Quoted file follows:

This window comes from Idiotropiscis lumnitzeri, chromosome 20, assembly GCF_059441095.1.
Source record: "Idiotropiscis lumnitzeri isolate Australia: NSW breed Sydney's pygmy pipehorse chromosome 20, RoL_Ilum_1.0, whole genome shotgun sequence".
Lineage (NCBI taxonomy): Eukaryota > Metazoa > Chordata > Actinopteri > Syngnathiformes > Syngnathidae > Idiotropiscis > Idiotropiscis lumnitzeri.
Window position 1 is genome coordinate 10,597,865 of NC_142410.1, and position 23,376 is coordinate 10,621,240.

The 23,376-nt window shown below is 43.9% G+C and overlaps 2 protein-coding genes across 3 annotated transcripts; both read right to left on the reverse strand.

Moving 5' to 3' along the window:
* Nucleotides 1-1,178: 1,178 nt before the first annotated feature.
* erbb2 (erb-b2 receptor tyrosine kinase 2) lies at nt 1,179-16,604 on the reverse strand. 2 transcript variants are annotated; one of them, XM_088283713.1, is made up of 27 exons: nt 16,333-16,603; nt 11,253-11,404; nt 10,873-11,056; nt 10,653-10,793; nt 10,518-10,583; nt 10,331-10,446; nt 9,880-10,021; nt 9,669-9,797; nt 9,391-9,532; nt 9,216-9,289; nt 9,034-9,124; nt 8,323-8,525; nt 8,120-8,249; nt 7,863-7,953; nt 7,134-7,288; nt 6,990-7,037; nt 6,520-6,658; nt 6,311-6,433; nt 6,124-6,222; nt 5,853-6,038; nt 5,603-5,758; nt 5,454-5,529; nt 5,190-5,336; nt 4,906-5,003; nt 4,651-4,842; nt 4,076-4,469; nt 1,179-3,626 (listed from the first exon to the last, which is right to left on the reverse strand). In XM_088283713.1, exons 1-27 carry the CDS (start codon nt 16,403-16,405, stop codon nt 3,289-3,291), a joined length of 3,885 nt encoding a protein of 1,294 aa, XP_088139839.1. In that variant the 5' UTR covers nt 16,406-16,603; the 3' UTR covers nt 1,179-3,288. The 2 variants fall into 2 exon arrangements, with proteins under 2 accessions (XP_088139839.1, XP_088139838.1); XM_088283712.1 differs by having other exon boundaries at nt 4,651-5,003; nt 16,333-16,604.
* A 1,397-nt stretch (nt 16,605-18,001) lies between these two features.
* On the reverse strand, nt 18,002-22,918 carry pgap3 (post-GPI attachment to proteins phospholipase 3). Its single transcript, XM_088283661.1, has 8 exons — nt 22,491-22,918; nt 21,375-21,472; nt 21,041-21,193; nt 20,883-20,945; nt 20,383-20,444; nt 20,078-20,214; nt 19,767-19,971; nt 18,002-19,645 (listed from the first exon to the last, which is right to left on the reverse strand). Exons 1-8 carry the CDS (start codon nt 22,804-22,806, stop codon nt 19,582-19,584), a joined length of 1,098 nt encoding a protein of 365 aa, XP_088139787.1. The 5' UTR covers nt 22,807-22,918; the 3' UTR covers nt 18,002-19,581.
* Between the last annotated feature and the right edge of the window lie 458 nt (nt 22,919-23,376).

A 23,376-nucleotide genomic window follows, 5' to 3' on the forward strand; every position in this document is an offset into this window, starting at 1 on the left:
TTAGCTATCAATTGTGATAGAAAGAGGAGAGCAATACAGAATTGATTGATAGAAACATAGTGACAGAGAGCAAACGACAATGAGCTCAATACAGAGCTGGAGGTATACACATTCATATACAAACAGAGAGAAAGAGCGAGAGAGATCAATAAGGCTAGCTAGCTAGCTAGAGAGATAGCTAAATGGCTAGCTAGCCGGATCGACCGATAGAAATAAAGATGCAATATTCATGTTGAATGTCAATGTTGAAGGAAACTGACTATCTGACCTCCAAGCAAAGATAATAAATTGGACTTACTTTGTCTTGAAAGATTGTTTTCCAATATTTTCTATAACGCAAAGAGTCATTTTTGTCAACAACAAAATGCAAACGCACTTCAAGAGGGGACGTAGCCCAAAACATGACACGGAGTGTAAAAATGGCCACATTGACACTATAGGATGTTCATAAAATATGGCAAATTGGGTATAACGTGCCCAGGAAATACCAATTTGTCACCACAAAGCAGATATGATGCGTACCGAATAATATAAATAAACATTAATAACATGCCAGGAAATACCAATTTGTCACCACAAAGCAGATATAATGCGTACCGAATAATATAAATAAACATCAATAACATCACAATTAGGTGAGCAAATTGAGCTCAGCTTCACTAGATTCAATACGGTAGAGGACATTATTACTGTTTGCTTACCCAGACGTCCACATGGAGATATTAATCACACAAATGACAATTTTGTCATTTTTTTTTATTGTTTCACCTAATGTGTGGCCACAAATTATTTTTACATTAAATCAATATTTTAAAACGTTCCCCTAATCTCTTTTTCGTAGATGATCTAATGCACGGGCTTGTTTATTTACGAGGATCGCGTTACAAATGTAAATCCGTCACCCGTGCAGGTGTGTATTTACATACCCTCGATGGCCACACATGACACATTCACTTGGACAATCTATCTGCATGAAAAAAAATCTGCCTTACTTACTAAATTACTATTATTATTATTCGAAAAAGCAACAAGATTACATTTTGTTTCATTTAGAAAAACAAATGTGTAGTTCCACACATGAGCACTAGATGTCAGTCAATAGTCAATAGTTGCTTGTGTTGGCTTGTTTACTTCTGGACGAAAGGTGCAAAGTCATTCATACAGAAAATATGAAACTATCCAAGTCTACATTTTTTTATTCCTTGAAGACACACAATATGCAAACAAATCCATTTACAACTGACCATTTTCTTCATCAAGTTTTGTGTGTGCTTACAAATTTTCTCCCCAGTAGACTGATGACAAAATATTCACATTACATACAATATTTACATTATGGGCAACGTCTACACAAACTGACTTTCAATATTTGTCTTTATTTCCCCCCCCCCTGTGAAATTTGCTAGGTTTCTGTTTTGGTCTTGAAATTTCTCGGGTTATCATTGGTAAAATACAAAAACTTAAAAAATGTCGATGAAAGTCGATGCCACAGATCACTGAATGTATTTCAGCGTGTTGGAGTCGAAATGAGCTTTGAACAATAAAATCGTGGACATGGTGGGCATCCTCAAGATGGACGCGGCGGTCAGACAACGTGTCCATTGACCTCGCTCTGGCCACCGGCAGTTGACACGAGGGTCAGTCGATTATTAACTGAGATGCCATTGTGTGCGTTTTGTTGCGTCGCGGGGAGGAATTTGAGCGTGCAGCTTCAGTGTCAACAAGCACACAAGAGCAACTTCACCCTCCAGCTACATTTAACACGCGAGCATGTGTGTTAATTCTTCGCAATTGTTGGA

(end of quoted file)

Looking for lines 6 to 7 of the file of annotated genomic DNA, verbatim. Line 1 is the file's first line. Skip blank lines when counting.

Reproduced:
Moving 5' to 3' along the window:
* Nucleotides 1-1,178: 1,178 nt before the first annotated feature.